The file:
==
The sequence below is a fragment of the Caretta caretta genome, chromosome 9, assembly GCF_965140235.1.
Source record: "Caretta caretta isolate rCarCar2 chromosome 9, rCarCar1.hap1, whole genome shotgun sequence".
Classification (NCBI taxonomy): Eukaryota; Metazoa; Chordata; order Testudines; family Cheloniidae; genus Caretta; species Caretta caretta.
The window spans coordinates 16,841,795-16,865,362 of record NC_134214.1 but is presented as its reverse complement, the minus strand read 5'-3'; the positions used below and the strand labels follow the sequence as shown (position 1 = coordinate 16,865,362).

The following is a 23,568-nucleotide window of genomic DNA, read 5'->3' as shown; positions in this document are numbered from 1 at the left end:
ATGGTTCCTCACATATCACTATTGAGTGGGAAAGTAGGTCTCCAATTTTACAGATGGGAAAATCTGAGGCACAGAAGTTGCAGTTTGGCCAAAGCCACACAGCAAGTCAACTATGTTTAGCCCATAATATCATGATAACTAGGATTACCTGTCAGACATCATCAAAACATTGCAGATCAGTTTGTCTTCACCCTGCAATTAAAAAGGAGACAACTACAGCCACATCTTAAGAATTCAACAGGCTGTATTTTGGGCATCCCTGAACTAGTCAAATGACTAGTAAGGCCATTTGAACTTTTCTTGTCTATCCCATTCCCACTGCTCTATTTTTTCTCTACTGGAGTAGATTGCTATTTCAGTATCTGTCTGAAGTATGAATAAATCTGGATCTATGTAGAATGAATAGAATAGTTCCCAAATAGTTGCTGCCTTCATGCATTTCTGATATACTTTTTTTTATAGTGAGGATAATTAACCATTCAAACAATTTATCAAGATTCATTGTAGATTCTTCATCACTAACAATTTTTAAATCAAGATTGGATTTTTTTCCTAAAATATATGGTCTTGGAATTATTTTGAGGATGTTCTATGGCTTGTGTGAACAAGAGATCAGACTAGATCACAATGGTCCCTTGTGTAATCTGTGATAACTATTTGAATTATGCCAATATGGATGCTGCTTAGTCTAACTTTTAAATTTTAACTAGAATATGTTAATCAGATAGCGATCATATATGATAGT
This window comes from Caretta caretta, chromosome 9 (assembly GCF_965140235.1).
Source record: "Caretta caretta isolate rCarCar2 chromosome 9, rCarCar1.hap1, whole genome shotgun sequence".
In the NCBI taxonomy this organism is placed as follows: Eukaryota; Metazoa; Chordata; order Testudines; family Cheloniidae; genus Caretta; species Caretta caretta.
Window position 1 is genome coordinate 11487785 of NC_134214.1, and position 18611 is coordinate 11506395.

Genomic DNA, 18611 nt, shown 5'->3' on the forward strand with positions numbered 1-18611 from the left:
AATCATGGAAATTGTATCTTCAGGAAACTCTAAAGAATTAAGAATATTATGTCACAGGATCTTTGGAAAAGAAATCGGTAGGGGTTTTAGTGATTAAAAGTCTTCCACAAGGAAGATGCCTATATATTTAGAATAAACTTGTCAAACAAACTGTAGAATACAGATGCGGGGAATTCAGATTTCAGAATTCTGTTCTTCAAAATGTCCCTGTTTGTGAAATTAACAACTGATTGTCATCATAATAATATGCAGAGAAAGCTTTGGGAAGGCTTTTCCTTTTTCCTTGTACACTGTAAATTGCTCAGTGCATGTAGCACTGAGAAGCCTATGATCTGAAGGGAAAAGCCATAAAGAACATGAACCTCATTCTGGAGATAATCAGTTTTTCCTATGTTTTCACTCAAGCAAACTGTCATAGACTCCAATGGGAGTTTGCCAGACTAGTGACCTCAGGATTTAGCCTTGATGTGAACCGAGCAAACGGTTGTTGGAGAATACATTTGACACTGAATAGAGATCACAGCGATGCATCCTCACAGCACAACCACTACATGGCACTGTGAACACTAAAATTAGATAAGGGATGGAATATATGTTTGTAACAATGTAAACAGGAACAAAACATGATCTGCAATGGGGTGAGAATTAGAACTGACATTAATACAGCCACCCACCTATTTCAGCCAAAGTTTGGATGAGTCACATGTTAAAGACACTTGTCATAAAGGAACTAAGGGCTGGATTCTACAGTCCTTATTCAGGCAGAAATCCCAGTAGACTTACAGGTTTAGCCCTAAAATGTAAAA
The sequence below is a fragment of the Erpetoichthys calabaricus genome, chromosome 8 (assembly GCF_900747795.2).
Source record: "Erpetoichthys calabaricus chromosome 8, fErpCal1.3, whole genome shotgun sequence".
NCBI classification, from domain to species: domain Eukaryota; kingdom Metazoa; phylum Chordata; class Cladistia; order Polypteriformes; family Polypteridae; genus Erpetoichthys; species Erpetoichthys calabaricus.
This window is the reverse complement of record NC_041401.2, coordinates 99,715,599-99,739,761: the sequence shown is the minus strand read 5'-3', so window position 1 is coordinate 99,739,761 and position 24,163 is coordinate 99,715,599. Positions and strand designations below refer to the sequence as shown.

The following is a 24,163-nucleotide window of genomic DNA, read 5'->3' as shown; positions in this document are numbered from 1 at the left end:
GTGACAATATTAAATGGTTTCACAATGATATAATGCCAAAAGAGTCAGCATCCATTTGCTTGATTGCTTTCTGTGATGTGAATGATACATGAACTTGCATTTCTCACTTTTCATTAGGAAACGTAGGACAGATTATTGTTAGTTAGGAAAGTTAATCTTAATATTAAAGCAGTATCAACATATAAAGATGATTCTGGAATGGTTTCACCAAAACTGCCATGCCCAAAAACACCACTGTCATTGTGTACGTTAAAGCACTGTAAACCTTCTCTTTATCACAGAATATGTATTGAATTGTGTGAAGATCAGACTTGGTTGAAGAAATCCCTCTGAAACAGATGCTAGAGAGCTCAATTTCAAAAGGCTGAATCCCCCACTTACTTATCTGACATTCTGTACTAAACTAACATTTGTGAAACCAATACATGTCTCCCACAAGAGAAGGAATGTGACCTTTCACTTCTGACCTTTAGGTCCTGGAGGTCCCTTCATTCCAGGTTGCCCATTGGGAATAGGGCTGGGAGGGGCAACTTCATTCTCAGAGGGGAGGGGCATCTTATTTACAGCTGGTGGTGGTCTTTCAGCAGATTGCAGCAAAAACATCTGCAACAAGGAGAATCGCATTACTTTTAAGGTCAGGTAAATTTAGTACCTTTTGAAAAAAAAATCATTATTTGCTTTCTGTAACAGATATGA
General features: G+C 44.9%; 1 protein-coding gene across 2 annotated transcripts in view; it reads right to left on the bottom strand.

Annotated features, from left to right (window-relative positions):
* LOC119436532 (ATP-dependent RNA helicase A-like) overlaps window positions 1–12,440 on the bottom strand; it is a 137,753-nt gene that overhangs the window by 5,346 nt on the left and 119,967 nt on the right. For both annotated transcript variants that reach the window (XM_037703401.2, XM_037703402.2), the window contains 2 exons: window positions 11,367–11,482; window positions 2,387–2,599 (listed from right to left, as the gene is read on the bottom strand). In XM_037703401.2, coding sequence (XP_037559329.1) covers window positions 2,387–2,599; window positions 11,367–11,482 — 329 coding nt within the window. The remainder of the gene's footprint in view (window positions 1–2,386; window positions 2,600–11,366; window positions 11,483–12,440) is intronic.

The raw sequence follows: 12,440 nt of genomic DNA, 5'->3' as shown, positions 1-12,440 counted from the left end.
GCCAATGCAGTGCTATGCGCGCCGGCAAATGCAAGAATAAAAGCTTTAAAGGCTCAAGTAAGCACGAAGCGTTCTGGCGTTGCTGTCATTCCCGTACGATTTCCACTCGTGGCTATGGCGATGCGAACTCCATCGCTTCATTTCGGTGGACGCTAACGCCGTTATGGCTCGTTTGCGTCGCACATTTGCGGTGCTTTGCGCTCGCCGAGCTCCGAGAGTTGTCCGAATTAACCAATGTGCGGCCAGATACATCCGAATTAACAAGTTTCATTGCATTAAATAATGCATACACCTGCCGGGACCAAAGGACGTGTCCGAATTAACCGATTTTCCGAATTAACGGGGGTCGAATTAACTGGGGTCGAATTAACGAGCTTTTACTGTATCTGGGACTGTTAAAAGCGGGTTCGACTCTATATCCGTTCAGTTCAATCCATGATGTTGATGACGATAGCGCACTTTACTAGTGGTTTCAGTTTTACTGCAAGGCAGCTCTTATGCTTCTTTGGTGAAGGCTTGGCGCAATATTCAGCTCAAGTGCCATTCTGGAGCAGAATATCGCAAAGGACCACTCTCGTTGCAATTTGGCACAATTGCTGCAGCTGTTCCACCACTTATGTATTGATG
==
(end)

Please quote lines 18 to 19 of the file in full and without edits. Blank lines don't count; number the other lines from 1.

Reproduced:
GTGACAATATTAAATGGTTTCACAATGATATAATGCCAAAAGAGTCAGCATCCATTTGCTTGATTGCTTTCTGTGATGTGAATGATACATGAACTTGCATTTCTCACTTTTCATTAGGAAACGTAGGACAGATTATTGTTAGTTAGGAAAGTTAATCTTAATATTAAAGCAGTATCAACATATAAAGATGATTCTGGAATGGTTTCACCAAAACTGCCATGCCCAAAAACACCACTGTCATTGTGTACGTTAAAGCACTGTAAACCTTCTCTTTATCACAGAATATGTATTGAATTGTGTGAAGATCAGACTTGGTTGAAGAAATCCCTCTGAAACAGATGCTAGAGAGCTCAATTTCAAAAGGCTGAATCCCCCACTTACTTATCTGACATTCTGTACTAAACTAACATTTGTGAAACCAATACATGTCTCCCACAAGAGAAGGAATGTGACCTTTCACTTCTGACCTTTAGGTCCTGGAGGTCCCTTCATTCCAGGTTGCCCATTGGGAATAGGGCTGGGAGGGGCAACTTCATTCTCAGAGGGGAGGGGCATCTTATTTACAGCTGGTGGTGGTCTTTCAGCAGATTGCAGCAAAAACATCTGCAACAAGGAGAATCGCATTACTTTTAAGGTCAGGTAAATTTAGTACCTTTTGAAAAAAAAATCATTATTTGCTTTCTGTAACAGATATGA
General features: G+C 44.9%; 1 protein-coding gene across 2 annotated transcripts in view; it reads right to left on the bottom strand.